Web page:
But value is ultimately relative, despite what business-based mathematics tell you, and to some having a collection of games, a dedicated game room, and value of the joy and satisfaction they experience from seeing it regularly can exceed the value of the thousands upon thousands of dollars they initially spent on it.  That may sound foolish and like bad financial sense, but if everybody expressed good financial sense, entire industries would cease to exist, and the global economy would enter the Awesome Depression. Which is like the Great Depression, but more extreme. Extremely bad that is!

Funny thing is that I actually wrote this introductory piece before the first story of this week broke, as Google suddenly announced their alternative to the recently released, and pleasantly received Apple Arcade, the Google Play Pass.  For a reasonable $5 monthly fee, baring introductory discounts, the pass will provide Android users with access to a wide array of titles, and… that’s pretty much all we know.  This was likely something toyed at within Google after murmurs about Apple Arcade first started popping up, and with the service seemingly doing quite well, they likely want their platform to remain relevant in the conversation, but aren’t quite ready to launch things just yet.  Again, it’s another service, another option, and that’s all well and good… but the note about how this $5 monthly fee will be stretched out to developers is more than a bit concerning.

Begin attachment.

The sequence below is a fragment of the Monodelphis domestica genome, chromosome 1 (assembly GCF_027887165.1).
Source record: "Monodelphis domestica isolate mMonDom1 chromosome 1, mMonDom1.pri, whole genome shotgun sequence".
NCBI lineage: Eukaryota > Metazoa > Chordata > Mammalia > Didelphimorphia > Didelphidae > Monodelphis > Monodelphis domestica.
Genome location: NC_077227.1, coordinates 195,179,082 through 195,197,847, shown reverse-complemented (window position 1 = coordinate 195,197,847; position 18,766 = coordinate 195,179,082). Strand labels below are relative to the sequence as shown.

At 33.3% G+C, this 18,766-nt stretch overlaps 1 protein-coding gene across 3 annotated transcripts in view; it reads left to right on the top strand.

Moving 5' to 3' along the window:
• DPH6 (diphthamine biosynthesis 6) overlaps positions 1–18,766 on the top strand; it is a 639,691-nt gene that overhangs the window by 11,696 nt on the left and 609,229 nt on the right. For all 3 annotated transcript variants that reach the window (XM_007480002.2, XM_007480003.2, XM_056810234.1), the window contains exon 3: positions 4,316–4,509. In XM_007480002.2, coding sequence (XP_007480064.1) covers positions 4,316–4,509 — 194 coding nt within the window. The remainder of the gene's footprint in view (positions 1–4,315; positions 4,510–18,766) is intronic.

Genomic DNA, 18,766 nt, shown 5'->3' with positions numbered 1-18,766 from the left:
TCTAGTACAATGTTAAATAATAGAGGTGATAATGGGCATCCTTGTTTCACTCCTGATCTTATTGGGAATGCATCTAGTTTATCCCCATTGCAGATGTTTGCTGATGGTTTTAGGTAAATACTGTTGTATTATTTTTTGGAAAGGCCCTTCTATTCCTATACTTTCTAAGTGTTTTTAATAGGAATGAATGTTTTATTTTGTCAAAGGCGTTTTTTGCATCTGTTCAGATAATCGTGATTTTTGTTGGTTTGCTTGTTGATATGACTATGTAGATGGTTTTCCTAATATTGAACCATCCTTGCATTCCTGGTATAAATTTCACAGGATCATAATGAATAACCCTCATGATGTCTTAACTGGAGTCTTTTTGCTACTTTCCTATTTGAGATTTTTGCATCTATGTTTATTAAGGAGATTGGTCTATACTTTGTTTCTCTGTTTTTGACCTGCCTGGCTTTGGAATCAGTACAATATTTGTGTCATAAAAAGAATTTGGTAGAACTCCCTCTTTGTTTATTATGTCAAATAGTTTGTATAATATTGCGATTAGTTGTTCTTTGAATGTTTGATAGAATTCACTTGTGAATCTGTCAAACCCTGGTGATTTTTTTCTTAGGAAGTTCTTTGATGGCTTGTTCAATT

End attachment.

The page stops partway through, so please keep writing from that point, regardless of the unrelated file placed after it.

In short, developers are compensated based on total play time, meaning that if you are a small studio that makes a brilliant yet brief game, then you’re likely not going to get much of anything.  But if you make an elongated and grindy experience, then congrats, you will get paid something substantial. This is something that has stirred unrest amongst many developers, as curated in an article recently put out by IGN.  While I do believe there is indeed a good balance with all these options and varied platforms, the fragmented monetization methods can be harmful to independent developers who either need to try and fight it out on multiple storefronts and secure multiple revenue streams in order to break even.  Which is already a challenge with the cluttered nature of every digital gaming storefront and the quantity of time, money, and attention invested into live services. I think talks about a crash, as pointed out in the aforementioned article, are hyperbolic, but I do firmly believe that the games industry is going to be a considerably different place in 5 years or so.  I mean, the same could be said about any stretch of 5 years in the games industry, but I digress.